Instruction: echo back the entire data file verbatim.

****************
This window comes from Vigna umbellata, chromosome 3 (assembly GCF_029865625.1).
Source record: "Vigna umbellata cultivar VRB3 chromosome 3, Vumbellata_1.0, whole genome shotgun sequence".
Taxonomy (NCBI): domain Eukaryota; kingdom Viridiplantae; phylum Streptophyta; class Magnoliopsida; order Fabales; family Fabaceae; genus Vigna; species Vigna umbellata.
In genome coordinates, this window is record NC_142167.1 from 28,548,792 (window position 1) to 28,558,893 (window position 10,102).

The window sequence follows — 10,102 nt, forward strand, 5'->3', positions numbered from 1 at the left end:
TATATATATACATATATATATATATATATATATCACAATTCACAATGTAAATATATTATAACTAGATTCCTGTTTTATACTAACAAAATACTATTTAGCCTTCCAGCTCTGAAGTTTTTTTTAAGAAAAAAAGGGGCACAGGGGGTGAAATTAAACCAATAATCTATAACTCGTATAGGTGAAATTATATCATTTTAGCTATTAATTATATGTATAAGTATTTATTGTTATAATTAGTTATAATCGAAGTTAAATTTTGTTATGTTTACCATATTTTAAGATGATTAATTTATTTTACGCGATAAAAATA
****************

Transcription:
This window comes from Vigna umbellata, chromosome 3 (assembly GCF_029865625.1).
Source record: "Vigna umbellata cultivar VRB3 chromosome 3, Vumbellata_1.0, whole genome shotgun sequence".
Taxonomy (NCBI): domain Eukaryota; kingdom Viridiplantae; phylum Streptophyta; class Magnoliopsida; order Fabales; family Fabaceae; genus Vigna; species Vigna umbellata.
In genome coordinates, this window is record NC_142167.1 from 28,548,792 (window position 1) to 28,558,893 (window position 10,102).

The window sequence follows — 10,102 nt, forward strand, 5'->3', positions numbered from 1 at the left end:
TATATATATACATATATATATATATATATATATCACAATTCACAATGTAAATATATTATAACTAGATTCCTGTTTTATACTAACAAAATACTATTTAGCCTTCCAGCTCTGAAGTTTTTTTTAAGAAAAAAAGGGGCACAGGGGGTGAAATTAAACCAATAATCTATAACTCGTATAGGTGAAATTATATCATTTTAGCTATTAATTATATGTATAAGTATTTATTGTTATAATTAGTTATAATCGAAGTTAAATTTTGTTATGTTTACCATATTTTAAGATGATTAATTTATTTTACGCGATAAAAATA